Sand slammed into Arnett's face. He couldn't help the involuntary gasp of surprise, filling his mouth and nose with sand. The moment his sleepy eyes opened sand entered them as well.
Arnett recoiled, falling off the cot he was on and hitting the stone floor hard. The steady flow of Sand stopped, and he was left alone.
He flipped onto his hands and knees and began to spit and cough. He rubbed at his eyes but he could feel the grit of the sand rubbing his skin. He gave a hearty cough and cleared his airways.
"Look at you," said a gruff voice over him.
Arnett was busy trying to get the sand out of his eyes when a second bucket of sand was hoisted onto him, the force throwing him to the ground. After more sputtering Arnett rose, cursing.
"I'm up, I'm up."
Arnett's head pounded, and when he could open his eyes the light seared into them and jabbed at his brain. He shook his head, allowing his long hair to shake free some of the sand.
"Fighting, drunkenness," boomed the voice, "Assault? You a common criminal now?"
Arnett shook his head and clothes again, trying to rid them of enough sand to wipe out his eyes. He thought he recognized the voice.
"Dad?" sputtered Arnett, attempting to blink away sand, "What the hell…"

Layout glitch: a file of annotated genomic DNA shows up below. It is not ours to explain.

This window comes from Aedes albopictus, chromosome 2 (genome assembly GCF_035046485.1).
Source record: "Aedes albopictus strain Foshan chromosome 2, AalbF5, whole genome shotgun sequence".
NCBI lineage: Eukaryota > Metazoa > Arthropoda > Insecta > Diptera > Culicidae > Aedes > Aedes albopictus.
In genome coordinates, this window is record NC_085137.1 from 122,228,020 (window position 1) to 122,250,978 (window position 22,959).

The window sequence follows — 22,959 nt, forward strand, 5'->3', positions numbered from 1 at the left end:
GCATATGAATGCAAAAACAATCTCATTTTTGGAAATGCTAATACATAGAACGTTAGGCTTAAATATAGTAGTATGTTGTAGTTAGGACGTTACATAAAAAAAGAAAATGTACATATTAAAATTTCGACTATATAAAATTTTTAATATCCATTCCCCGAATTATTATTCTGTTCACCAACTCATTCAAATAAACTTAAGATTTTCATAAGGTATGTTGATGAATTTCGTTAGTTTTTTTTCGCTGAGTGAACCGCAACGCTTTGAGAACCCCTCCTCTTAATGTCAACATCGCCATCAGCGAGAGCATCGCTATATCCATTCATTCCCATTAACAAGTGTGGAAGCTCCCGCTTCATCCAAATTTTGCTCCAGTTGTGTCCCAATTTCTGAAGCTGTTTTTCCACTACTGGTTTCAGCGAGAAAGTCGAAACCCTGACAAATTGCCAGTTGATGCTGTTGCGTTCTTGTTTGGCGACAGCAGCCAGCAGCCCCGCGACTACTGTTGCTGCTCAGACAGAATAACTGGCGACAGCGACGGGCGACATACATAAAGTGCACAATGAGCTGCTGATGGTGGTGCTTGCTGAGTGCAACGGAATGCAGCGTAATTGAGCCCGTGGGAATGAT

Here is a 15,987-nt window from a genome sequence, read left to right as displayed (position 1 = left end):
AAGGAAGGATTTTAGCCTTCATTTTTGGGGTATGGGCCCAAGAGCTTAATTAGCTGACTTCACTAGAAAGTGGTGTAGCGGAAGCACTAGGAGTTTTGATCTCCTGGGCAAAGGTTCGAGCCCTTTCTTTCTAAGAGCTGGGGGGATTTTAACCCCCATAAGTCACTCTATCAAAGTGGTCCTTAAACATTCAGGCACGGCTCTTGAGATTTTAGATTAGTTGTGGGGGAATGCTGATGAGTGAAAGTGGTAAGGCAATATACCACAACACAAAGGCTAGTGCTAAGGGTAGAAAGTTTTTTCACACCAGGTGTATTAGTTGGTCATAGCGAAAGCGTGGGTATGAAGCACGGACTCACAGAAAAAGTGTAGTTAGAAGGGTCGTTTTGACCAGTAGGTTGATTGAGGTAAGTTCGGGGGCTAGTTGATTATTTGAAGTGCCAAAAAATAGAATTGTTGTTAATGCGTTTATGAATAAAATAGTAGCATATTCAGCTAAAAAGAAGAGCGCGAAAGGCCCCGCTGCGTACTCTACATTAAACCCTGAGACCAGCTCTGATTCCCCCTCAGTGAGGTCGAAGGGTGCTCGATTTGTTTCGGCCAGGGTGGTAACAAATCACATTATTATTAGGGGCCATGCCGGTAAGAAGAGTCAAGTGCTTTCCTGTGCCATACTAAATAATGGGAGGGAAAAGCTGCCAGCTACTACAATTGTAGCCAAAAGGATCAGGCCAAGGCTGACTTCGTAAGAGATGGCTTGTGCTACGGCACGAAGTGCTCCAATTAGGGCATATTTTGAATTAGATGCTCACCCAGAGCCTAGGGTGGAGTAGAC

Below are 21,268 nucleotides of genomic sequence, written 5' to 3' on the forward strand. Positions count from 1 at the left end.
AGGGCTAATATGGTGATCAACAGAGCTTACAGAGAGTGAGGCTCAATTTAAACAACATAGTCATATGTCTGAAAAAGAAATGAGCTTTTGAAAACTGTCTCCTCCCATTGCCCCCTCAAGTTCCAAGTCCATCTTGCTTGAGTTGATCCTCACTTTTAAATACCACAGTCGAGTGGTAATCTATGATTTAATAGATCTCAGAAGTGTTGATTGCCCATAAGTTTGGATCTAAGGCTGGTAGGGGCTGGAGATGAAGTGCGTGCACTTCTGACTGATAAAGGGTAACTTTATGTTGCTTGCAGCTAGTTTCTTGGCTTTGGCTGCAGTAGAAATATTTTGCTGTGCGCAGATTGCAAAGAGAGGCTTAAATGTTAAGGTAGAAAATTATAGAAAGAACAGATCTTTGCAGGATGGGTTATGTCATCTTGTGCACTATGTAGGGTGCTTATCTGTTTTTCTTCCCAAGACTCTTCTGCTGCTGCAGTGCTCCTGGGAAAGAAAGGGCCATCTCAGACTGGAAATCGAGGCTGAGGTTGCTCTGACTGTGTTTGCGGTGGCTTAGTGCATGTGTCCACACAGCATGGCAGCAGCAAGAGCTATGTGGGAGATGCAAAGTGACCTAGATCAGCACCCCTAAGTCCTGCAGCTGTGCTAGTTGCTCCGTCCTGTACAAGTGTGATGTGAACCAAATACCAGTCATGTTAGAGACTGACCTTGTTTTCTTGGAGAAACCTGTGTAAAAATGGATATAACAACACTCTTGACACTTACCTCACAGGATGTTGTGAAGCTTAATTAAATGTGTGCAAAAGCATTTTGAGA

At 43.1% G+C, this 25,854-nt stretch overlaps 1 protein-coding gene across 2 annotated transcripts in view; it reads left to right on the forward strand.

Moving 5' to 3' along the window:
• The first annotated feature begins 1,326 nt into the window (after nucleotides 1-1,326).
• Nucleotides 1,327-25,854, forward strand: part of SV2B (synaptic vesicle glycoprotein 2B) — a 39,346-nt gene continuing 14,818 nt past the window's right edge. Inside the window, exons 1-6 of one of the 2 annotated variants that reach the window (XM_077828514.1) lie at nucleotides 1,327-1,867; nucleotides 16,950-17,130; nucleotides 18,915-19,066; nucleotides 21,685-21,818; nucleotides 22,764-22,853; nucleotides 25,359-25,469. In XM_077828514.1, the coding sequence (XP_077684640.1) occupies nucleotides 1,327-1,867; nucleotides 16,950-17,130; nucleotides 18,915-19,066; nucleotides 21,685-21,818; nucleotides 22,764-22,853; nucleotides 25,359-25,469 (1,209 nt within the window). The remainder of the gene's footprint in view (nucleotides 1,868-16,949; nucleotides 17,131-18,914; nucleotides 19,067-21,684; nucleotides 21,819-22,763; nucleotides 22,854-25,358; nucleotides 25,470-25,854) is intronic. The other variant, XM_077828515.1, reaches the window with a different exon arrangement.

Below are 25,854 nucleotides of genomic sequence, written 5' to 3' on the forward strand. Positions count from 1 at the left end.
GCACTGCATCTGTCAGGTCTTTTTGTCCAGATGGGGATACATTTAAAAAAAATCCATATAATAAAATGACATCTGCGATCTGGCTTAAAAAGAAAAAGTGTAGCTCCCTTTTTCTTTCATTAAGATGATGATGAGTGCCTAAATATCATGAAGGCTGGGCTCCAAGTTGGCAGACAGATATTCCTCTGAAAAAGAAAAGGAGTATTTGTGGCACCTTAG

"Haven't seen you in ages and I find you here?" spat the man, he dropped the second bucket behind him, "I ought to beat the sinner right out of you."
Arnett coughed again. A wet mudball hit the stone floor. Arnett tried not to think about it as he tried to clear his eyes.
"You're one to talk," said Arnett, "What the hell are you doing in Astam Junction?"
"Bailing you out of jail, apparently," growled Manfred Arnett, "Or killing you. Haven't made up my mind yet. Can barely recognize you."
"Might be all the sand you dumped on me," said Arnett.
"Or all the sass and disrespect dripping from your lips," said Manfred, "Come on, now. Out of here. Follow me."
Footsteps walked away as Arnett still gasped against a mouth coated with sand. In a moment or two Arnett had worked up enough strength to rise to his feet. He used the bars of the small cell to steady himself and he struggled out into the rest of the jailhouse.
Spying a water bowl not far away, Arnett dunked his face into it, attempting to wash out the sand from his eyes. He felt the strong hand grasp his shirt and pull him out again, tossing him to the ground.